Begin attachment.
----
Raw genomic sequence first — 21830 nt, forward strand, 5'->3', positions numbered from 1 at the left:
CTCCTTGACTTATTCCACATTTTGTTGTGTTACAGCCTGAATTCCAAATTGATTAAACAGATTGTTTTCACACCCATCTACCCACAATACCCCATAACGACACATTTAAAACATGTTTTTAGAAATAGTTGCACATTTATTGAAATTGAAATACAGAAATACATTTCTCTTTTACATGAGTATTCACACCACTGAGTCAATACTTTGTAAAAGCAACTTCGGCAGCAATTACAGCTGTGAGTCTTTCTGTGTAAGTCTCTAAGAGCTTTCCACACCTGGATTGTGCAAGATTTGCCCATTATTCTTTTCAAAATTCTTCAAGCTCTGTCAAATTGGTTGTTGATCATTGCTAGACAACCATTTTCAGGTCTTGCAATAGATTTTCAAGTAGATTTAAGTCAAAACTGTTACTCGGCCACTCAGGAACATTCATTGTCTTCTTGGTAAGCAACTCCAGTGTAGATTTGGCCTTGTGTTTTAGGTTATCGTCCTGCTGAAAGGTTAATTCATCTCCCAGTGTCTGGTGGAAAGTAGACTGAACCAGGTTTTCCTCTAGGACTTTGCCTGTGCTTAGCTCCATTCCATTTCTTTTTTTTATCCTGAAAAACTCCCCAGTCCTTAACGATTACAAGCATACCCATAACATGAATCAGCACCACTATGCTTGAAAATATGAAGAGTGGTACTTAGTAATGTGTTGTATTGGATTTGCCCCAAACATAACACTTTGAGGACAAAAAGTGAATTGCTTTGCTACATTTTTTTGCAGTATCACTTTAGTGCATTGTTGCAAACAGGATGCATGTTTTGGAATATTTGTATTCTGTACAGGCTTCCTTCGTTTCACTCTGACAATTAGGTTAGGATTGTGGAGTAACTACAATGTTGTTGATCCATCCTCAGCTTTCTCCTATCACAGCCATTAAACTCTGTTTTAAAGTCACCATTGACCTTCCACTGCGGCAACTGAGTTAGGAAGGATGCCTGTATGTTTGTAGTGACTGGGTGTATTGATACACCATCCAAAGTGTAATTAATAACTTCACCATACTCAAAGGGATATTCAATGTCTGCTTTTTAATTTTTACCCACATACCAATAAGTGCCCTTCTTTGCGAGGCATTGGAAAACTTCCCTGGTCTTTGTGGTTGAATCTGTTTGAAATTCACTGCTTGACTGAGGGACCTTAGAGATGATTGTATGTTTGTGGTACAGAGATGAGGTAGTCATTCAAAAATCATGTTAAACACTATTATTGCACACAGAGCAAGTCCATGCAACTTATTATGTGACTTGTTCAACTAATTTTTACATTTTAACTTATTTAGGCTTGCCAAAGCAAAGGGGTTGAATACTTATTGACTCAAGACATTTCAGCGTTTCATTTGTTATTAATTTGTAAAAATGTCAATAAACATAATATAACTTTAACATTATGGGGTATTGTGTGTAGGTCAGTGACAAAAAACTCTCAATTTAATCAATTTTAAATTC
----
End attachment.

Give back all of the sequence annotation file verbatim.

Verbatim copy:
Raw genomic sequence first — 21830 nt, forward strand, 5'->3', positions numbered from 1 at the left:
CTCCTTGACTTATTCCACATTTTGTTGTGTTACAGCCTGAATTCCAAATTGATTAAACAGATTGTTTTCACACCCATCTACCCACAATACCCCATAACGACACATTTAAAACATGTTTTTAGAAATAGTTGCACATTTATTGAAATTGAAATACAGAAATACATTTCTCTTTTACATGAGTATTCACACCACTGAGTCAATACTTTGTAAAAGCAACTTCGGCAGCAATTACAGCTGTGAGTCTTTCTGTGTAAGTCTCTAAGAGCTTTCCACACCTGGATTGTGCAAGATTTGCCCATTATTCTTTTCAAAATTCTTCAAGCTCTGTCAAATTGGTTGTTGATCATTGCTAGACAACCATTTTCAGGTCTTGCAATAGATTTTCAAGTAGATTTAAGTCAAAACTGTTACTCGGCCACTCAGGAACATTCATTGTCTTCTTGGTAAGCAACTCCAGTGTAGATTTGGCCTTGTGTTTTAGGTTATCGTCCTGCTGAAAGGTTAATTCATCTCCCAGTGTCTGGTGGAAAGTAGACTGAACCAGGTTTTCCTCTAGGACTTTGCCTGTGCTTAGCTCCATTCCATTTCTTTTTTTTATCCTGAAAAACTCCCCAGTCCTTAACGATTACAAGCATACCCATAACATGAATCAGCACCACTATGCTTGAAAATATGAAGAGTGGTACTTAGTAATGTGTTGTATTGGATTTGCCCCAAACATAACACTTTGAGGACAAAAAGTGAATTGCTTTGCTACATTTTTTTGCAGTATCACTTTAGTGCATTGTTGCAAACAGGATGCATGTTTTGGAATATTTGTATTCTGTACAGGCTTCCTTCGTTTCACTCTGACAATTAGGTTAGGATTGTGGAGTAACTACAATGTTGTTGATCCATCCTCAGCTTTCTCCTATCACAGCCATTAAACTCTGTTTTAAAGTCACCATTGACCTTCCACTGCGGCAACTGAGTTAGGAAGGATGCCTGTATGTTTGTAGTGACTGGGTGTATTGATACACCATCCAAAGTGTAATTAATAACTTCACCATACTCAAAGGGATATTCAATGTCTGCTTTTTAATTTTTACCCACATACCAATAAGTGCCCTTCTTTGCGAGGCATTGGAAAACTTCCCTGGTCTTTGTGGTTGAATCTGTTTGAAATTCACTGCTTGACTGAGGGACCTTAGAGATGATTGTATGTTTGTGGTACAGAGATGAGGTAGTCATTCAAAAATCATGTTAAACACTATTATTGCACACAGAGCAAGTCCATGCAACTTATTATGTGACTTGTTCAACTAATTTTTACATTTTAACTTATTTAGGCTTGCCAAAGCAAAGGGGTTGAATACTTATTGACTCAAGACATTTCAGCGTTTCATTTGTTATTAATTTGTAAAAATGTCAATAAACATAATATAACTTTAACATTATGGGGTATTGTGTGTAGGTCAGTGACAAAAAACTCTCAATTTAATCAATTTTAAATTC